Apple Inc. v. Samsung Electronics Co. Ltd. et al

Filing 1423

BRIEF regarding Apple's Renewed Objection to 1327 Preliminary Jury Instruction No. 21 by Samsung Electronics America, Inc.(a New York corporation), Samsung Electronics Co. Ltd.(a Korean corporation), Samsung Telecommunications America, LLC(a Delaware limited liability company). (Maroulis, Victoria) (Filed on 7/27/2012) Modified text on 7/30/2012 (dhm, COURT STAFF).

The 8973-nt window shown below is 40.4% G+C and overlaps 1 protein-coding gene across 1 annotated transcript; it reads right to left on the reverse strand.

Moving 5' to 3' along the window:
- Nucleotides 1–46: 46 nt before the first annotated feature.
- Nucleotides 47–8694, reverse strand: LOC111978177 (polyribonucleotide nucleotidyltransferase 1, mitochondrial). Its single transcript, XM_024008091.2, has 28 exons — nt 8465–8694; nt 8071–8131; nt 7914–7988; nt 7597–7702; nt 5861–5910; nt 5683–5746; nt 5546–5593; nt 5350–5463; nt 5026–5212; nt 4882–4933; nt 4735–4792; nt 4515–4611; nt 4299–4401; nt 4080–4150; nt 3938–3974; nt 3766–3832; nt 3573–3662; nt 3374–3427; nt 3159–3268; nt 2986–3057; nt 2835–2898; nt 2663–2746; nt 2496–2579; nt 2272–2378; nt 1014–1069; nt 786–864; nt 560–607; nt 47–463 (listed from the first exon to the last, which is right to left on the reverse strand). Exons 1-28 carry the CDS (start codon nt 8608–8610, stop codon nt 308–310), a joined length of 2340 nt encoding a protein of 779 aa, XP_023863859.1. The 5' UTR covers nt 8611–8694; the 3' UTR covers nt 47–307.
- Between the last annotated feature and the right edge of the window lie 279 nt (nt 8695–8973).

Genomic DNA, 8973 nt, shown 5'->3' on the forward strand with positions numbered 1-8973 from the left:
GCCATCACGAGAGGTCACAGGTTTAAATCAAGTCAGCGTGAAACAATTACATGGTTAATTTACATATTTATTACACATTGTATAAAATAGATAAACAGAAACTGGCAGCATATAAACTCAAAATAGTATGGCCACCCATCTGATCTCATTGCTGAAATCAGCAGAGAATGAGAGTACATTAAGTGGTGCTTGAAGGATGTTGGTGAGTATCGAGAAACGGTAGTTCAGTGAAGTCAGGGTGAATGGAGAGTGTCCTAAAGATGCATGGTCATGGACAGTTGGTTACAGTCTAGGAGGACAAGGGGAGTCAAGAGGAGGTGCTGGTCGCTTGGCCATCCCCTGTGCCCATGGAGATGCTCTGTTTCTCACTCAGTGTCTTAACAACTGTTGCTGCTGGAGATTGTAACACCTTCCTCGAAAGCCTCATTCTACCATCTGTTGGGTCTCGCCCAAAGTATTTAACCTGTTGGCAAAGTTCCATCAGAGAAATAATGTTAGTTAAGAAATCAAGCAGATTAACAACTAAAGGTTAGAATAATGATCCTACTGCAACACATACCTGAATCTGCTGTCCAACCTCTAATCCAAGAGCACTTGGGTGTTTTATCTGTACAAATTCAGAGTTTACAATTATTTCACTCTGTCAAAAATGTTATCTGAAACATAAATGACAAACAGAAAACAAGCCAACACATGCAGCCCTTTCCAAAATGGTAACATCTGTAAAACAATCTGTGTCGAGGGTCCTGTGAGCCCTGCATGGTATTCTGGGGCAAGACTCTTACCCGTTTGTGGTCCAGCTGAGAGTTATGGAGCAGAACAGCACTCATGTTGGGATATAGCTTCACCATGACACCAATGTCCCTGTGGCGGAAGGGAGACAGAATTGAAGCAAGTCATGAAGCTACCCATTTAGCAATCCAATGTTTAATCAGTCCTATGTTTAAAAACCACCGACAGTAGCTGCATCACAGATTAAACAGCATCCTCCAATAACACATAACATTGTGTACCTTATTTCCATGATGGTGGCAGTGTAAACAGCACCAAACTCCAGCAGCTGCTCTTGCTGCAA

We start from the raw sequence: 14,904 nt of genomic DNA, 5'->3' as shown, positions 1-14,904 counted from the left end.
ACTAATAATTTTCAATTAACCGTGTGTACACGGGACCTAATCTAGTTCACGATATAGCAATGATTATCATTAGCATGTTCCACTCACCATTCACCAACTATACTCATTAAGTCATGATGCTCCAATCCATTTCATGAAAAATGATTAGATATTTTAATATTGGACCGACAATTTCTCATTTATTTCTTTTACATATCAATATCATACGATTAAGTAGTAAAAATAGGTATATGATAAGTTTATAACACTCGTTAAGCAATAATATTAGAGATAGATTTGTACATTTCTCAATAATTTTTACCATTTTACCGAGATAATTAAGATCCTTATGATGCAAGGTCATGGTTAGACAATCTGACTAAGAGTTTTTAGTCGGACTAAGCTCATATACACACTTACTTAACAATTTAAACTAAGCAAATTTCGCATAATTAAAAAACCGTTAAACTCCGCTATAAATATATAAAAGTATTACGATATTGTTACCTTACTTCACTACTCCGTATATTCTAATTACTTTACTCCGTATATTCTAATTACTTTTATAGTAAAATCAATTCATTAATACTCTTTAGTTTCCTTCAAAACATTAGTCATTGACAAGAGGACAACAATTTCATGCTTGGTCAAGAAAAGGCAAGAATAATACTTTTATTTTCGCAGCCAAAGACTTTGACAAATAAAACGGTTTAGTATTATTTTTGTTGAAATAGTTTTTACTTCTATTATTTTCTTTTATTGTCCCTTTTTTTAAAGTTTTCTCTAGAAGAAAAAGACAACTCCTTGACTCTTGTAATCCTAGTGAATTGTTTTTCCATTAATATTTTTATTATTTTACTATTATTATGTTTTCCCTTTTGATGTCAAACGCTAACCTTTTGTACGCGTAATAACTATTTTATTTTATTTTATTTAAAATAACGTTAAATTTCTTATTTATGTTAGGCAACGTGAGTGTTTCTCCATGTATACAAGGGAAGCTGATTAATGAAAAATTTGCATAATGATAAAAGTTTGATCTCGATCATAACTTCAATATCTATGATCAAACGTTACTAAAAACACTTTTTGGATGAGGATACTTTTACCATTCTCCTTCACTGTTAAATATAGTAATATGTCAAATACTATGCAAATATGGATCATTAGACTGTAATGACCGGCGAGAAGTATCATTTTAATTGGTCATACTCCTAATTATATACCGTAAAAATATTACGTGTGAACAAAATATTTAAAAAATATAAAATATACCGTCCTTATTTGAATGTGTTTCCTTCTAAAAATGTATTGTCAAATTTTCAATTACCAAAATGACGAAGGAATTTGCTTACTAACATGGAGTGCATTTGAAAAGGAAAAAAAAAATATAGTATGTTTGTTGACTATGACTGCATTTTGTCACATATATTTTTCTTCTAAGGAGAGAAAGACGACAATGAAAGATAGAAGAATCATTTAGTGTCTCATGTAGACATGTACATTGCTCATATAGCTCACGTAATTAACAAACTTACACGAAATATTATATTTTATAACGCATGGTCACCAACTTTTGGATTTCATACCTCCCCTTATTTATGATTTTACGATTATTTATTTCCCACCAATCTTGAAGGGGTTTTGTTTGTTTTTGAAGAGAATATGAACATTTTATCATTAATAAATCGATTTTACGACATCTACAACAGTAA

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1 QUINN EMANUEL URQUHART & SULLIVAN, LLP Charles K. Verhoeven (Cal. Bar No. 170151)  50 California Street, 22nd Floor  San Francisco, California 94111 Telephone: (415) 875-6600  Facsimile: (415) 875-6700  Kevin P.B. Johnson (Cal. Bar No. 177129)  Victoria F. Maroulis (Cal. Bar No. 202603) th  555 Twin Dolphin Drive 5 Floor Redwood Shores, California 94065  Telephone: (650) 801-5000 Facsimile: (650) 801-5100  Michael T. Zeller (Cal. Bar No. 196417)  865 S. Figueroa St., 10th Floor  Los Angeles, California 90017 Telephone: (213) 443-3000  Facsimile: (213) 443-3100  Attorneys for SAMSUNG ELECTRONICS CO., LTD., SAMSUNG ELECTRONICS  AMERICA, INC. and SAMSUNG TELECOMMUNICATIONS AMERICA, LLC   UNITED STATES DISTRICT COURT  NORTHERN DISTRICT OF CALIFORNIA, SAN JOSE DIVISION  APPLE INC., a California corporation,   CASE NO. 11-cv-01846-LHK Plaintiff, vs.  SAMSUNG ELECTRONICS CO., LTD., a Korean business entity; SAMSUNG  ELECTRONICS AMERICA, INC., a New York corporation; SAMSUNG  TELECOMMUNICATIONS AMERICA, LLC, a Delaware limited liability company,  Defendants.  SAMSUNG’S BRIEF REGARDING APPLE'S RENEWED OBJECTION TO PRELIMINARY INSTRUCTION NO. 21     02198.51855/4875698.3 Case No. 11-cv-01846-LHK SAMSUNG‘S BRIEF REGARDING APPLE'S RENEWED OBJECTION TO [TENTATIVE] PRELIMINARY INSTRUCTION NO. 21 AND PROPOSED PRELIMINARY INSTRUCTION NO. 21 1 Less than three days ago, the Court properly rejected Apple‘s objections to Instruction No. 2 21 (―Summary of Trade Dress Contentions‖) in the Court‘s July 23, 2012 Tentative Preliminary 3 Jury Instructions. Apple now rehashes its objections, essentially repeating the same complaints 4 that the Court previously overruled. The language Apple objects to comes directly from the 5 Ninth Circuit Model Jury Instruction 15.2 and is supported by case law, including Supreme Court 6 precedent, regarding product configuration trade dress. Apple's objections are substantively 7 meritless and seek to interject error into these proceedings. Apple objects to the instruction that ―trade dress concerns the overall visual impression 8 9 created in the consumer‘s mind when viewing the non-functional aspects of the product and not 10 from the utilitarian or useful aspect of the product.‖ 11 Circuit Model Instruction 15.2. This language comes verbatim from Ninth Indeed, this language is specifically directed to product 12 configuration cases such as this one. As explained in the comments to Model Jury Instruction 13 15.2, ―[i]n such cases, because the source identifying aspect is part of the physical product itself, 14 functionality is an important issue.‖ Thus, as required by the Supreme Court's rulings on the 15 scope of trade dress protection in product configuration cases, this instruction correctly advises the 16 jury that product configurations have utilitarian, useful or functional aspects of the product and 17 that in evaluating the claimed trade dress it must focus on any source identifying aspects of the 18 product configuration. See Wal-Mart Stores, Inc. v. Samara Bros., Inc., 529 U.S. 205, 213 19 (2000) (―In the case of product design, as in the case of color, we think consumer predisposition to 20 equate the feature with the source does not exist. Consumers are aware of the reality that, almost 21 invariably, even the most unusual of product designs—such as a cocktail shaker shaped like a 22 penguin—is intended not to identify the source, but to render the product itself more useful or 23 more appealing.‖); TrafFix Devices, Inc. v. Marketing Displays, Inc., 532 U.S. 23, 29 (2003) 24 ("And in Wal-Mart, supra, we were careful to caution against misuse or overextension of trade 25 dress. We noted that 'product design almost invariably serves purposes other than source 26 identification.'"); see also Ashley Furn. Indus., Inc. v. Sangiacomo N.A. Ltd, 187 F.3d 363, 37027 373 (4th Cir. 1999) (―the trade dress in such [product configuration] cases is not the product itself, 28 02198.51855/4875698.3 Case No. 11-cv-01846-LHK -1SAMSUNG‘S BRIEF REGARDING APPLE'S RENEWED OBJECTION TO [TENTATIVE] PRELIMINARY INSTRUCTION NO. 21 AND PROPOSED PRELIMINARY INSTRUCTION NO. 21 1 but rather nonfunctional aspects of the product that, taken together, make up its total image.‖) 2 (citing Stuart Hall Co. v. Ampad Corp., 51 F.3d 780, 788 (8th Cir.1995)).1 3 Apple is also incorrect in claiming that the language from the Model Instruction is 4 inconsistent with Clicks Billiards, Inc. v. Sixshooters Inc., 251 F.3d 1252 (9th Cir. 2001), and Taco 5 Cabana, Int'l Inc. v. Two Pesos, Inc., 932 F.2d 1113 (5th Cir. 1991). The language Apple cites 6 from those cases goes to the issue of whether trade dress can be protected if, taken as a whole, the 7 collection of trade dress elements is not functional even where some elements are functional. 8 That issue is separately addressed in paragraph 3 of the Model Instruction, which is adopted in 9 paragraph 3 of the Court's Preliminary Instruction No. 21. Furthermore, Apple's reliance on 10 these cases – which address trade dress protection for combination restaurant décor – is contrary 11 to the Supreme Court's admonition in Wal-Mart that restaurant décor is inapposite to product 12 configuration cases. ―Two Pesos is inapposite to our holding here because the trade dress at issue, 13 the décor of a restaurant, seems to us not to constitute product design. It was either product 14 packaging—which, as we have discussed, normally is taken by the consumer to indicate origin— 15 or else some tertium quid that is akin to product packaging and has no bearing on the present 16 case.‖ Wal-Mart Stores, Inc., 529 U.S. 205 at 215; see also Yurman Design, Inc. v. PAJ, Inc., 17 262 F.3d 101, 115 (2d Cir. 2001) (noting that because product design is usually driven by either 18 utility or visual appeal, ―trade dress protection for product design therefore entails a greater risk of 19 impinging on ideas as compared with protection of packaging or labeling.‖). Apple‘s other objection to the preliminary instruction —―trade dress is the form in which a 20 21 person presents a product or service to the market, its manner of display‖— is also unavailing. 22 This language, too, comes directly from the Ninth Circuit Model Instruction. 23 argues that there is no authority supporting this instruction. Apple wrongly Of course, the fact that it is a Ninth 24 25 1 Apple wrongly suggests that Wal-Mart merely stands for the proposition that "a product configuration is entitled to trade dress protection only if it has acquired secondary meaning." 26 (Renewed Objection at 2.) Apple ignores the Court's rationale for finding that product 27 configuration trade dress as a matter of law is "not inherently distinctive," which goes to the heart of the language of the Model Instruction that Apple attacks. 28 02198.51855/4875698.3 Case No. 11-cv-01846-LHK -2SAMSUNG‘S BRIEF REGARDING APPLE'S RENEWED OBJECTION TO [TENTATIVE] PRELIMINARY INSTRUCTION NO. 21 AND PROPOSED PRELIMINARY INSTRUCTION NO. 21 1 Circuit Model Instruction is itself authority, and Apple's mere disagreement with it scarcely 2 sufficient to warrant disregarding it. In any event, as shown above, binding precedent has 3 repeatedly held that the primary significance of trade dress in product configuration cases is the 4 source identifying aspect of the product rather than the product itself. 5 205 at 211. See Wal-Mart, 529 U.S., As such, how the trade dress of the product at issue is presented in the market and its 6 manner of display is directly relevant. Indeed, it is the very heart of trade dress and a specific 7 factor in the likelihood of confusion analysis. See Art Attacks Ink, LLC v. MGA Entertainment 8 Inc., 581 F.3d 1138, 1145 (9th Cir. 2009) ("Trade dress protection applies to 'a combination of any 9 elements in which a product is presented to a buyer.'") (citation omitted); Charles of the Ritz 10 Group Ltd. v. Quality King Distributors, Inc. 832 F.2d 1317, 1319 (2d Cir. 1987) (stating that 11 manner of display of trade dress of the products provided the context for the court‘s analysis on 12 consumer confusion); Restatement (Third) of Unfair Competition § 16, comment a (1995) (―The 13 term ‗trade dress‘ is often used to describe the overall appearance or image of goods or services as 14 offered for sale in the marketplace.‖); Foamation, Inc. v. Wedeward Enter., Inc., 970 F.Supp. 676, 15 685 (E.D. Wis. 1997) (―Trade dress refers to the form in which a producer presents his brand to 16 the market; it may include a label, a package, or even the product itself if its characteristics serve 17 not a functional purpose, but to signify its source.‖) (citing Thomas & Betts Corp. v. Panduit 18 Corp., 65 F.3d 654, 658 (7th Cir. 1995)); Buca, Inc. v. Gambucci's, Inc. 18 F.Supp. 2d 1193, 1208 19 (D. Kan. 1998) (manner of display is factor to be considered in evaluating the likelihood of 20 confusion in trade dress cases). 21 Apple's repeated objection to Preliminary Instruction No. 21 should be overruled again. 22 23 24 25 26 27 28 02198.51855/4875698.3 Case No. 11-cv-01846-LHK -3SAMSUNG‘S BRIEF REGARDING APPLE'S RENEWED OBJECTION TO [TENTATIVE] PRELIMINARY INSTRUCTION NO. 21 AND PROPOSED PRELIMINARY INSTRUCTION NO. 21 1 DATED: July 27, 2012 2 3 4 5 6 7 QUINN EMANUEL URQUHART & SULLIVAN, LLP By /s/ Victoria F. Maroulis Charles K. Verhoeven Victoria F. Maroulis Kevin P.B. Johnson Michael T. Zeller Attorneys for SAMSUNG ELECTRONICS CO., LTD., SAMSUNG ELECTRONICS AMERICA, INC., and SAMSUNG TELECOMMUNICATIONS AMERICA, LLC 8 9 10 11 12 13 14 15 16 17 18 19 20 21 22 23 24 25 26 27 28 02198.51855/4875698.3 Case No. 11-cv-01846-LHK -4SAMSUNG‘S BRIEF REGARDING APPLE'S RENEWED OBJECTION TO [TENTATIVE] PRELIMINARY INSTRUCTION NO. 21 AND PROPOSED PRELIMINARY INSTRUCTION NO. 21